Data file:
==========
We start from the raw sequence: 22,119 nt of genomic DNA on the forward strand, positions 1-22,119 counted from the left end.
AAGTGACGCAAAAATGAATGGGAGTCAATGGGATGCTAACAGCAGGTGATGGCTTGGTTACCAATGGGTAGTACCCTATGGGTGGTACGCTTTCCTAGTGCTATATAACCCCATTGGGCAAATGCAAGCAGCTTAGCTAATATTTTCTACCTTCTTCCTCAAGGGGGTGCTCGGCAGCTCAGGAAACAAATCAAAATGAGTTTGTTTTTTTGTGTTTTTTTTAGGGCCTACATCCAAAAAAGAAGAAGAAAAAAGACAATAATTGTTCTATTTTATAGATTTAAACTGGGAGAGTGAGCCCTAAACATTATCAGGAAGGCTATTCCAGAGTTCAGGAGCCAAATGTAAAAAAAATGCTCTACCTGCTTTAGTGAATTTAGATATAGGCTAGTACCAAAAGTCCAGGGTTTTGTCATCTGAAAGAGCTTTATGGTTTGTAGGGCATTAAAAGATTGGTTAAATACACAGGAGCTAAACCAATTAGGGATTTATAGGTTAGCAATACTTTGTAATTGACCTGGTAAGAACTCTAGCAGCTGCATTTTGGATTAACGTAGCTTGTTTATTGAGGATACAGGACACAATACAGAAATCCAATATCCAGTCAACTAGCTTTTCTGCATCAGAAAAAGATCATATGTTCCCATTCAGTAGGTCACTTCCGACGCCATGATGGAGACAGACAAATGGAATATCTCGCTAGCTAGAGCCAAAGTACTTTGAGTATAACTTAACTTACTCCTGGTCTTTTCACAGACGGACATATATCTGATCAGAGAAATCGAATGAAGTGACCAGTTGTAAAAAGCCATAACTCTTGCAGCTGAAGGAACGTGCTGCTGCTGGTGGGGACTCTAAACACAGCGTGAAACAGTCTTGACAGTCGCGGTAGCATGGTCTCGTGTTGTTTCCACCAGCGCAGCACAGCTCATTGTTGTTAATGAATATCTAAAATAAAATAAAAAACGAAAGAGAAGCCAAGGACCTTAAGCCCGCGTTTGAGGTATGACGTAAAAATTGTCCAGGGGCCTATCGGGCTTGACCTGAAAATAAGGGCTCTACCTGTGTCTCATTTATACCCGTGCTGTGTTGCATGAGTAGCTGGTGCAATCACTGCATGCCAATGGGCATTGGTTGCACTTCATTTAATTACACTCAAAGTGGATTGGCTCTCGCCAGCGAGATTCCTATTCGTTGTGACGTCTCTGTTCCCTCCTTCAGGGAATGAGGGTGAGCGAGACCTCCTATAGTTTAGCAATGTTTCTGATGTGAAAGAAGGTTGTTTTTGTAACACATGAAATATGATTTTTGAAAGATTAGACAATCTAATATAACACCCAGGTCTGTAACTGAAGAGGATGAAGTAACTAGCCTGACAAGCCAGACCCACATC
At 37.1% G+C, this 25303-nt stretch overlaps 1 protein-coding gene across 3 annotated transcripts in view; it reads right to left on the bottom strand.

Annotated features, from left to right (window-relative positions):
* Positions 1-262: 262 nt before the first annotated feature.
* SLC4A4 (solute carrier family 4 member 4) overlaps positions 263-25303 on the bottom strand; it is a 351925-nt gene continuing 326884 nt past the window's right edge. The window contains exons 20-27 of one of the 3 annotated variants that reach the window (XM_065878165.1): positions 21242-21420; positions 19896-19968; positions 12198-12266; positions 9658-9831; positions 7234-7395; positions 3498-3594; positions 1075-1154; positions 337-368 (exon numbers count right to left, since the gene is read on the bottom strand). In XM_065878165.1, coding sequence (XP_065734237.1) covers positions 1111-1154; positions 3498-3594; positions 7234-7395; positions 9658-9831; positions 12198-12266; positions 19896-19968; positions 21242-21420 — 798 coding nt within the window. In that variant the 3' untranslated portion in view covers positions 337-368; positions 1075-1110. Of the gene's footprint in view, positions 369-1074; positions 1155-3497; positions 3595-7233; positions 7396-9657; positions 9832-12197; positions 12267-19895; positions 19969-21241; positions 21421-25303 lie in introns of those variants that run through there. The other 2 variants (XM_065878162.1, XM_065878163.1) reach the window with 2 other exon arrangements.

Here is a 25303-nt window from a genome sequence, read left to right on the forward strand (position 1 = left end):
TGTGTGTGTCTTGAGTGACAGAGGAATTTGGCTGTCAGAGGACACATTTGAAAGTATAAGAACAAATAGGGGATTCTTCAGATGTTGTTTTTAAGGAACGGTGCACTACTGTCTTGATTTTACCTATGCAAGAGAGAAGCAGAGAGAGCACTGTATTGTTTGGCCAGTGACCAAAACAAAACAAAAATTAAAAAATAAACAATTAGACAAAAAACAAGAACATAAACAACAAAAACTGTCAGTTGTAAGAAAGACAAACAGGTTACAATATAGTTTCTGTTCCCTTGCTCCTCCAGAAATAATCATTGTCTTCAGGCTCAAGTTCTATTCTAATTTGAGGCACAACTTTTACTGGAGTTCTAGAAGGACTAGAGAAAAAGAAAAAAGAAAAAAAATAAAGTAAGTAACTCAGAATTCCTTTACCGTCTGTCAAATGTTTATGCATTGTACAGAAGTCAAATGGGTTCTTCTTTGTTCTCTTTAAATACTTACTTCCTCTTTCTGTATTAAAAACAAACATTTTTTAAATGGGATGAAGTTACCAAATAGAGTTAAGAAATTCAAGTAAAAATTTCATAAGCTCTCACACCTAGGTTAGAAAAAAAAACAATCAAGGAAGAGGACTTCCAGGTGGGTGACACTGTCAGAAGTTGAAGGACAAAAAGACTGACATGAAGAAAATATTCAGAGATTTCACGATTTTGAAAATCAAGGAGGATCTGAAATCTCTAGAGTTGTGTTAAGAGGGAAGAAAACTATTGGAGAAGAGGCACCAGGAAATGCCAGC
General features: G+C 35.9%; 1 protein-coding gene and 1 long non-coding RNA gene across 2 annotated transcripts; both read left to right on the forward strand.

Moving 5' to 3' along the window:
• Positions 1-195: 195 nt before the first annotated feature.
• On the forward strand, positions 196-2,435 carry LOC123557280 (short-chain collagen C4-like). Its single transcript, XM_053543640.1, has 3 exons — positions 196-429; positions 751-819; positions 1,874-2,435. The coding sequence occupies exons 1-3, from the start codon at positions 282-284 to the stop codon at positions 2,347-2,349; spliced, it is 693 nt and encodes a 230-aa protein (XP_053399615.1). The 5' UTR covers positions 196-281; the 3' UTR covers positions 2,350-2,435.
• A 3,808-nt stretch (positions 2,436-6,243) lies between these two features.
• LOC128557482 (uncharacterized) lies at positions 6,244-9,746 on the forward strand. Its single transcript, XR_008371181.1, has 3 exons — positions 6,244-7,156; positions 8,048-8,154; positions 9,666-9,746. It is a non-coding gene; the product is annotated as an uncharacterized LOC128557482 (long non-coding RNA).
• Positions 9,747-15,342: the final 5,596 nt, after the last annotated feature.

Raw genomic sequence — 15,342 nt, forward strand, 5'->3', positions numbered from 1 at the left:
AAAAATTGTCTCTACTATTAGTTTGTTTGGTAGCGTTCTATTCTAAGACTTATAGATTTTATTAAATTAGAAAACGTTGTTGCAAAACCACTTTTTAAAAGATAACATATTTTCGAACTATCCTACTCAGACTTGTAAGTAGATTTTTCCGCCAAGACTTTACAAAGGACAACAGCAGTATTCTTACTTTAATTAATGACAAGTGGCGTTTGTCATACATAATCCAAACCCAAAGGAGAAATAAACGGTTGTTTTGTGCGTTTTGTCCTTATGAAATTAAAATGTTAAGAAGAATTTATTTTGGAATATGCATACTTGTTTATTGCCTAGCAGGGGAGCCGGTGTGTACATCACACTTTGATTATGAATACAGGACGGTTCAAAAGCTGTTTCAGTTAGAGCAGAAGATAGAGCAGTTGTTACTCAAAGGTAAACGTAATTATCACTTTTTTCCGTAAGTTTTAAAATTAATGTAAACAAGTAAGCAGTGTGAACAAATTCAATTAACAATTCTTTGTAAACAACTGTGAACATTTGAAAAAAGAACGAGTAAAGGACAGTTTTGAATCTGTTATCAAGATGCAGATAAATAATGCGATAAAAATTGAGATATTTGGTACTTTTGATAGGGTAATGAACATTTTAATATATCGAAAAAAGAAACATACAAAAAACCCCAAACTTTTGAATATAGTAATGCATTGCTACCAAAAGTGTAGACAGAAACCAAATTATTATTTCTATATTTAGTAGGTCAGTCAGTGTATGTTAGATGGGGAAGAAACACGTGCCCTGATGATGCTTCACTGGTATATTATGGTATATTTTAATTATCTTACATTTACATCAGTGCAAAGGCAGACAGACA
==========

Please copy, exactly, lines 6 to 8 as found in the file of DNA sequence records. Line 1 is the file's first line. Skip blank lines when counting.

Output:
* SLC4A4 (solute carrier family 4 member 4) overlaps positions 263-25303 on the bottom strand; it is a 351925-nt gene continuing 326884 nt past the window's right edge. The window contains exons 20-27 of one of the 3 annotated variants that reach the window (XM_065878165.1): positions 21242-21420; positions 19896-19968; positions 12198-12266; positions 9658-9831; positions 7234-7395; positions 3498-3594; positions 1075-1154; positions 337-368 (exon numbers count right to left, since the gene is read on the bottom strand). In XM_065878165.1, coding sequence (XP_065734237.1) covers positions 1111-1154; positions 3498-3594; positions 7234-7395; positions 9658-9831; positions 12198-12266; positions 19896-19968; positions 21242-21420 — 798 coding nt within the window. In that variant the 3' untranslated portion in view covers positions 337-368; positions 1075-1110. Of the gene's footprint in view, positions 369-1074; positions 1155-3497; positions 3595-7233; positions 7396-9657; positions 9832-12197; positions 12267-19895; positions 19969-21241; positions 21421-25303 lie in introns of those variants that run through there. The other 2 variants (XM_065878162.1, XM_065878163.1) reach the window with 2 other exon arrangements.

Here is a 25303-nt window from a genome sequence, read left to right on the forward strand (position 1 = left end):
TGTGTGTGTCTTGAGTGACAGAGGAATTTGGCTGTCAGAGGACACATTTGAAAGTATAAGAACAAATAGGGGATTCTTCAGATGTTGTTTTTAAGGAACGGTGCACTACTGTCTTGATTTTACCTATGCAAGAGAGAAGCAGAGAGAGCACTGTATTGTTTGGCCAGTGACCAAAACAAAACAAAAATTAAAAAATAAACAATTAGACAAAAAACAAGAACATAAACAACAAAAACTGTCAGTTGTAAGAAAGACAAACAGGTTACAATATAGTTTCTGTTCCCTTGCTCCTCCAGAAATAATCATTGTCTTCAGGCTCAAGTTCTATTCTAATTTGAGGCACAACTTTTACTGGAGTTCTAGAAGGACTAGAGAAAAAGAAAAAAGAAAAAAAATAAAGTAAGTAACTCAGAATTCCTTTACCGTCTGTCAAATGTTTATGCATTGTACAGAAGTCAAATGGGTTCTTCTTTGTTCTCTTTAAATACTTACTTCCTCTTTCTGTATTAAAAACAAACATTTTTTAAATGGGATGAAGTTACCAAATAGAGTTAAGAAATTCAAGTAAAAATTTCATAAGCTCTCACACCTAGGTTAGAAAAAAAAACAATCAAGGAAGAGGACTTCCAGGTGGGTGACACTGTCAGAAGTTGAAGGACAAAAAGACTGACATGAAGAAAATATTCAGAGATTTCACGATTTTGAAAATCAAGGAGGATCTGAAATCTCTAGAGTTGTGTTAAGAGGGAAGAAAACTATTGGAGAAGAGGCACCAGGAAATGCCAGC